I FOUND IT MUCH MORE PERSONALLY REWARDING, because you’re dealing with people and affecting their lives in a much more impactful way. 

THE IMMIGRANT COMMUNITY HERE IS DIVERSE—over 100 countries are represented. The Hispanics are the largest, and among the Hispanics, the Mexican community is the largest. Most people think that all immigrants coming in here are uneducated and laborers, which is not the case. Actually, there’s a huge number that are very educated, that are coming here with work visas and doing more technical jobs.

THERE’S GOOD PEOPLE FROM ALL OVER. There’s good people here, too. But I think we’re better by having a good mix. Charlotte has certainly grown that way, and I’m very happy about that growth and the diversity that we have here.

I WAS BORN IN COLOMBIA. I came here (to the United States) when I was three. The immigration laws back then were much easier than today. My father had a sister that was a U.S. citizen in Minneapolis, and through her we got our residency. Now, an application like that takes well over 10 years and, if you’re Mexican, it’s a 20-year or more application. 

MY DAD, BECAUSE HE WAS AN IMMIGRANT, didn’t have the same opportunities. He’s a hard worker––he immediately got a job and was working the whole time. He was never unemployed, that I can remember. There was a lot of work, and he was willing to work.

I DIDN’T NECESSARILY MOVE HERE (TO CHARLOTTE) and say, “I’m staying here forever.” I always thought I was going to go back to Miami. But Charlotte grows on you. People are very friendly. It’s a clean, safe city overall––it’s a great place.

IN MIAMI, there’s a lot of Hispanics, so it’s not like I felt very different. We were in a working-class neighborhood, went to public school. We had struggles as immigrants, but it’s so much more tough for the immigrant that’s coming in here undocumented. And that’s why you gotta admire people that are able to succeed.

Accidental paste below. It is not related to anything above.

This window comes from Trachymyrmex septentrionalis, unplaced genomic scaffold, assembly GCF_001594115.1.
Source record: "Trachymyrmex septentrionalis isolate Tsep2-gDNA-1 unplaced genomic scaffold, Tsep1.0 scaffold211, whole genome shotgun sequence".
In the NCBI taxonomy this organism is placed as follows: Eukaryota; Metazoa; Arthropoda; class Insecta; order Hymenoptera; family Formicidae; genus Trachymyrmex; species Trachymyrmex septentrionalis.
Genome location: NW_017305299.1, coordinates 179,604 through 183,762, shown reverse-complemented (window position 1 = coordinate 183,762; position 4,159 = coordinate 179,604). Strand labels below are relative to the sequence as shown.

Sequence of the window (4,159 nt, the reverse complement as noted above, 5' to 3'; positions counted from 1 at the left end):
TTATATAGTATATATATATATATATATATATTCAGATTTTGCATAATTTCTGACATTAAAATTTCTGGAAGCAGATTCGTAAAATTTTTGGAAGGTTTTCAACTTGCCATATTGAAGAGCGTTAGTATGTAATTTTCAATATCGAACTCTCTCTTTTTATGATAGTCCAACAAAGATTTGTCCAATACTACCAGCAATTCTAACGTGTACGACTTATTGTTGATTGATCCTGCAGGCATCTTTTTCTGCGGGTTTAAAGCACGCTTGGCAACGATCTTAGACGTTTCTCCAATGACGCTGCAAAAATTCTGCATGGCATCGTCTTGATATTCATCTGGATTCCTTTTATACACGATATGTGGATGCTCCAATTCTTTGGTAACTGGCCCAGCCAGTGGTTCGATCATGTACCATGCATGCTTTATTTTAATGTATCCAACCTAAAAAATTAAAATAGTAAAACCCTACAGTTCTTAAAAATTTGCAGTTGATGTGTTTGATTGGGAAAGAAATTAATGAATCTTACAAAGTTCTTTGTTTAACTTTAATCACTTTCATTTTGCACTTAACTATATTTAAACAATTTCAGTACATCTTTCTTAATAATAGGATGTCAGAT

WE SHOULD HELP THOSE PEOPLE. We entice them to come in here or didn’t enforce our laws then; we certainly can’t deport them now, 10 years later, when they have families. Are we just going to continue to let them sit here undocumented? We should do something to fix that problem that only the federal government can do. It will help us all. Just having undocumented workers be able to go out and get a work permit and a driver’s license is good for everybody.

TRUMP CREATED A LOT OF FEAR in the community. I talked to my callers, and I told them to be calm. Trump spoke very strongly on immigration. The fear was that he would do mass rounding up and deportations. I told all of my listeners, “Be calm, let’s wait.” And sure enough, after a little while it was very clear that that’s not what was going on, and people exaggerate and said false things. The panic went away. He has made some changes and there are some things that are harder now, but it’s a lot better than it could have been.